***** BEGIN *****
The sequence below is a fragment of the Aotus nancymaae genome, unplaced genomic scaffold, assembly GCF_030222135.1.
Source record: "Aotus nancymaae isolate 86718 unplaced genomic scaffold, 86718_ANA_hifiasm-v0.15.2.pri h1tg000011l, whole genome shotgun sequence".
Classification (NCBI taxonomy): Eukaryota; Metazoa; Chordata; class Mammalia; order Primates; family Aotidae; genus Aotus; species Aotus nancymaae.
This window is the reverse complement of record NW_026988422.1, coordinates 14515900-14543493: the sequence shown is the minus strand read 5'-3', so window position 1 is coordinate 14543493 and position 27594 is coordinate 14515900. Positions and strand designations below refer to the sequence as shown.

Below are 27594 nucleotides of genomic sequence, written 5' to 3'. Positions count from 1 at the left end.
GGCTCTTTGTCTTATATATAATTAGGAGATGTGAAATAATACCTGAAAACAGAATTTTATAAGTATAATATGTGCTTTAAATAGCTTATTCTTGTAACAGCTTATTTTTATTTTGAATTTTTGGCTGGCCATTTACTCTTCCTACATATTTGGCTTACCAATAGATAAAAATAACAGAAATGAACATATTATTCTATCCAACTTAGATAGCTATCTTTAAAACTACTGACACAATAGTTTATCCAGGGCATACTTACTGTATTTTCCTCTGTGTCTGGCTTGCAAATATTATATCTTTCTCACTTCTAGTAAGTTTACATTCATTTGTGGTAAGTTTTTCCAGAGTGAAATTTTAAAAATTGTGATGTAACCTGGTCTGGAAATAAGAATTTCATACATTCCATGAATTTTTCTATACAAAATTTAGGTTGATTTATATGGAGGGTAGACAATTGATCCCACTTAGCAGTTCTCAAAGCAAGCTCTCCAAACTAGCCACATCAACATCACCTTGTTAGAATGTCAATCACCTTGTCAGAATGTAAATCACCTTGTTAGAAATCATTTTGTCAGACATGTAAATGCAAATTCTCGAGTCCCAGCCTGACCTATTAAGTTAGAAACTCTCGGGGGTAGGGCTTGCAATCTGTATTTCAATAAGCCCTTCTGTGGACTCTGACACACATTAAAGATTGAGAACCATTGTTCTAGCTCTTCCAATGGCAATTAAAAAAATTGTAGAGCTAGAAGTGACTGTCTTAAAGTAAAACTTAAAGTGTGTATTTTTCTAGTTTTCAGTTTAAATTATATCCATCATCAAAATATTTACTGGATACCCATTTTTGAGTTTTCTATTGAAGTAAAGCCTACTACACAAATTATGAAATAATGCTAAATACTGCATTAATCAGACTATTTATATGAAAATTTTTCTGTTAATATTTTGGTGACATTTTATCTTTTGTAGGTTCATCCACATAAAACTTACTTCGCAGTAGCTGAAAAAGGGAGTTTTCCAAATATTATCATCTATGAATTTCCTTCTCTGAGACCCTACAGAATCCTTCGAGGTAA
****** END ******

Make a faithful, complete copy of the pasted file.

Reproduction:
The sequence below is a fragment of the Aotus nancymaae genome, unplaced genomic scaffold, assembly GCF_030222135.1.
Source record: "Aotus nancymaae isolate 86718 unplaced genomic scaffold, 86718_ANA_hifiasm-v0.15.2.pri h1tg000011l, whole genome shotgun sequence".
Classification (NCBI taxonomy): Eukaryota; Metazoa; Chordata; class Mammalia; order Primates; family Aotidae; genus Aotus; species Aotus nancymaae.
This window is the reverse complement of record NW_026988422.1, coordinates 14515900-14543493: the sequence shown is the minus strand read 5'-3', so window position 1 is coordinate 14543493 and position 27594 is coordinate 14515900. Positions and strand designations below refer to the sequence as shown.

Below are 27594 nucleotides of genomic sequence, written 5' to 3'. Positions count from 1 at the left end.
GGCTCTTTGTCTTATATATAATTAGGAGATGTGAAATAATACCTGAAAACAGAATTTTATAAGTATAATATGTGCTTTAAATAGCTTATTCTTGTAACAGCTTATTTTTATTTTGAATTTTTGGCTGGCCATTTACTCTTCCTACATATTTGGCTTACCAATAGATAAAAATAACAGAAATGAACATATTATTCTATCCAACTTAGATAGCTATCTTTAAAACTACTGACACAATAGTTTATCCAGGGCATACTTACTGTATTTTCCTCTGTGTCTGGCTTGCAAATATTATATCTTTCTCACTTCTAGTAAGTTTACATTCATTTGTGGTAAGTTTTTCCAGAGTGAAATTTTAAAAATTGTGATGTAACCTGGTCTGGAAATAAGAATTTCATACATTCCATGAATTTTTCTATACAAAATTTAGGTTGATTTATATGGAGGGTAGACAATTGATCCCACTTAGCAGTTCTCAAAGCAAGCTCTCCAAACTAGCCACATCAACATCACCTTGTTAGAATGTCAATCACCTTGTCAGAATGTAAATCACCTTGTTAGAAATCATTTTGTCAGACATGTAAATGCAAATTCTCGAGTCCCAGCCTGACCTATTAAGTTAGAAACTCTCGGGGGTAGGGCTTGCAATCTGTATTTCAATAAGCCCTTCTGTGGACTCTGACACACATTAAAGATTGAGAACCATTGTTCTAGCTCTTCCAATGGCAATTAAAAAAATTGTAGAGCTAGAAGTGACTGTCTTAAAGTAAAACTTAAAGTGTGTATTTTTCTAGTTTTCAGTTTAAATTATATCCATCATCAAAATATTTACTGGATACCCATTTTTGAGTTTTCTATTGAAGTAAAGCCTACTACACAAATTATGAAATAATGCTAAATACTGCATTAATCAGACTATTTATATGAAAATTTTTCTGTTAATATTTTGGTGACATTTTATCTTTTGTAGGTTCATCCACATAAAACTTACTTCGCAGTAGCTGAAAAAGGGAGTTTTCCAAATATTATCATCTATGAATTTCCTTCTCTGAGACCCTACAGAATCCTTCGAGGTAA